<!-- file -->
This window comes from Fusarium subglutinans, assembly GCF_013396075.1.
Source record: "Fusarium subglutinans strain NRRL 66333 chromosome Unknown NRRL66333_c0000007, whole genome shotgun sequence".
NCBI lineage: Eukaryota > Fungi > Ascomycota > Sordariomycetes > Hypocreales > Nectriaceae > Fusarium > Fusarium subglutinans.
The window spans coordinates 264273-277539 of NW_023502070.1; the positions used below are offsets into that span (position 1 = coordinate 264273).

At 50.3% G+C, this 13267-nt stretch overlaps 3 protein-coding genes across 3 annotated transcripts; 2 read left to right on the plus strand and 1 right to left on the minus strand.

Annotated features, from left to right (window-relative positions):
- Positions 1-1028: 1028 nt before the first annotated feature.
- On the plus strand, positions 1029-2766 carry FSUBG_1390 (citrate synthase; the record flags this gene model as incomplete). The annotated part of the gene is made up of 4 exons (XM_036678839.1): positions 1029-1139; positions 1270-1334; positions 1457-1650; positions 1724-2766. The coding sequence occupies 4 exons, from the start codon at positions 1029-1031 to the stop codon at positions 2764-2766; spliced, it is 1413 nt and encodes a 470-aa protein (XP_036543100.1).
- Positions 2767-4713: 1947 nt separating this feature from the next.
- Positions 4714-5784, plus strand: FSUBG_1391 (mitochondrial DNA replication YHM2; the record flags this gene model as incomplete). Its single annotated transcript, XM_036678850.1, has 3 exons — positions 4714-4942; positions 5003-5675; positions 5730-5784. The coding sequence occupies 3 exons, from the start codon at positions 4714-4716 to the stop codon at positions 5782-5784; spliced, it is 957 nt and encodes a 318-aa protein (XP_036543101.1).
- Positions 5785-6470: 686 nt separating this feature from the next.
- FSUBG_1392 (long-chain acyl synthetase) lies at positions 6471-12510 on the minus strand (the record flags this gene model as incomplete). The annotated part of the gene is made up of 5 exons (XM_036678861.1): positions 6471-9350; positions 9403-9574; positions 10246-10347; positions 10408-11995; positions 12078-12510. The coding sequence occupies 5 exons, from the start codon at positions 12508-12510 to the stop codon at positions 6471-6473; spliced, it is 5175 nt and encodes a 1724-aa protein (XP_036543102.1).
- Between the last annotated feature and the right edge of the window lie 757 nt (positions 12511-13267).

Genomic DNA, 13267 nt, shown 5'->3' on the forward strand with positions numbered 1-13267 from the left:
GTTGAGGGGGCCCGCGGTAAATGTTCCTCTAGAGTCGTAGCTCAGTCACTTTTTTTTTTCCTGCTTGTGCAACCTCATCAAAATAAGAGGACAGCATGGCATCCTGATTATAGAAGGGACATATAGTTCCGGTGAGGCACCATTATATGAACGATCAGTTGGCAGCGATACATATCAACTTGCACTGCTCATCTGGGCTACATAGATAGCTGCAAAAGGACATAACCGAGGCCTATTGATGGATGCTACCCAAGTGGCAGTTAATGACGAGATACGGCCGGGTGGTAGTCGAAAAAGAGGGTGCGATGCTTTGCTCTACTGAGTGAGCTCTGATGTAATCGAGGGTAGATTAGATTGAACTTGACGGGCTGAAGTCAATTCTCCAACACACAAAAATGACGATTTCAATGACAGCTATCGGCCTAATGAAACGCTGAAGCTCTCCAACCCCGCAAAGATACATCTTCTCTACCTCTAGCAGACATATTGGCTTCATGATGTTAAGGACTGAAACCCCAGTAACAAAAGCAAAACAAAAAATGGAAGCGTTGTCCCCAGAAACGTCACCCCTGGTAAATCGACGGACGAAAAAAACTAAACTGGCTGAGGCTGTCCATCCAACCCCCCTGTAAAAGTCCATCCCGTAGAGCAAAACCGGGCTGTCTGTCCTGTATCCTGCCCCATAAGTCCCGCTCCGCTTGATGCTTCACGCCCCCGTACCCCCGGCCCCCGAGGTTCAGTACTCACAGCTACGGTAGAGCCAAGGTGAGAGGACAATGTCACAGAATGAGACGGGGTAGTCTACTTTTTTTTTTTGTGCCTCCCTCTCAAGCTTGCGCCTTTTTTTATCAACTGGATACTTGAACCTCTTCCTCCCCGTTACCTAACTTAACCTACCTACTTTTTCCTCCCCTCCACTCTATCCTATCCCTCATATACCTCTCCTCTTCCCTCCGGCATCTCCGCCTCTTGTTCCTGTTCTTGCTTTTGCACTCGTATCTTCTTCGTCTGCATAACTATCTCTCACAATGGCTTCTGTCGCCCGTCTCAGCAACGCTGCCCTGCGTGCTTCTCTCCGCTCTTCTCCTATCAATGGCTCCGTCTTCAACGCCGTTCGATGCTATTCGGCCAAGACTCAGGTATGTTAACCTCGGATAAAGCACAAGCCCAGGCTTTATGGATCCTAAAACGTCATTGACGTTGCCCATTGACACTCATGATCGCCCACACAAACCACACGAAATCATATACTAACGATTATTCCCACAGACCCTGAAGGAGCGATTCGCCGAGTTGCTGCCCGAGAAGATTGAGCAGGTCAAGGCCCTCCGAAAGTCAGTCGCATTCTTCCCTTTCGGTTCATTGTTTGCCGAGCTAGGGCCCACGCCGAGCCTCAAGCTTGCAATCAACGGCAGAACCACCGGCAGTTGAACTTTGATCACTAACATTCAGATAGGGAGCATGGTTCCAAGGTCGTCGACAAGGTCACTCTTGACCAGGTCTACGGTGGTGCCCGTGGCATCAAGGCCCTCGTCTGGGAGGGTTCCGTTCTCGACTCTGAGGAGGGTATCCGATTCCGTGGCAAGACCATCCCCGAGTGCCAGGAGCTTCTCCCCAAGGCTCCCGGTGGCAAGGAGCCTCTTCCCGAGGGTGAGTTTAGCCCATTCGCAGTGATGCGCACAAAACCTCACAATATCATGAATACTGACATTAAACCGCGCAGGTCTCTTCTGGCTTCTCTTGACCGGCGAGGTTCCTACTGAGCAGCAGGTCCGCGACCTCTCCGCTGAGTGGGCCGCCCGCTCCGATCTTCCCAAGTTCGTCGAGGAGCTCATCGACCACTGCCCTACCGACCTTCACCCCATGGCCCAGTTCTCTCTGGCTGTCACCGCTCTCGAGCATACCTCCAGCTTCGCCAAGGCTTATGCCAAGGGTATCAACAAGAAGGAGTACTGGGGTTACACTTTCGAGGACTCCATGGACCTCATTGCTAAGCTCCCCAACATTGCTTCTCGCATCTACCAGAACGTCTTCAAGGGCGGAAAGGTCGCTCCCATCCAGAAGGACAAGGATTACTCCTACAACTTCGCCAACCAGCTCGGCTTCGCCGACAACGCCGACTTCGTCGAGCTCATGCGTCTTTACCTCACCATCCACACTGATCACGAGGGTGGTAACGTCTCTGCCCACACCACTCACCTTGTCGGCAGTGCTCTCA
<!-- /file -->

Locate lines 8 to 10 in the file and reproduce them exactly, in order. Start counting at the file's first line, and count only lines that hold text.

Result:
- On the plus strand, positions 1029-2766 carry FSUBG_1390 (citrate synthase; the record flags this gene model as incomplete). The annotated part of the gene is made up of 4 exons (XM_036678839.1): positions 1029-1139; positions 1270-1334; positions 1457-1650; positions 1724-2766. The coding sequence occupies 4 exons, from the start codon at positions 1029-1031 to the stop codon at positions 2764-2766; spliced, it is 1413 nt and encodes a 470-aa protein (XP_036543100.1).
- Positions 2767-4713: 1947 nt separating this feature from the next.
- Positions 4714-5784, plus strand: FSUBG_1391 (mitochondrial DNA replication YHM2; the record flags this gene model as incomplete). Its single annotated transcript, XM_036678850.1, has 3 exons — positions 4714-4942; positions 5003-5675; positions 5730-5784. The coding sequence occupies 3 exons, from the start codon at positions 4714-4716 to the stop codon at positions 5782-5784; spliced, it is 957 nt and encodes a 318-aa protein (XP_036543101.1).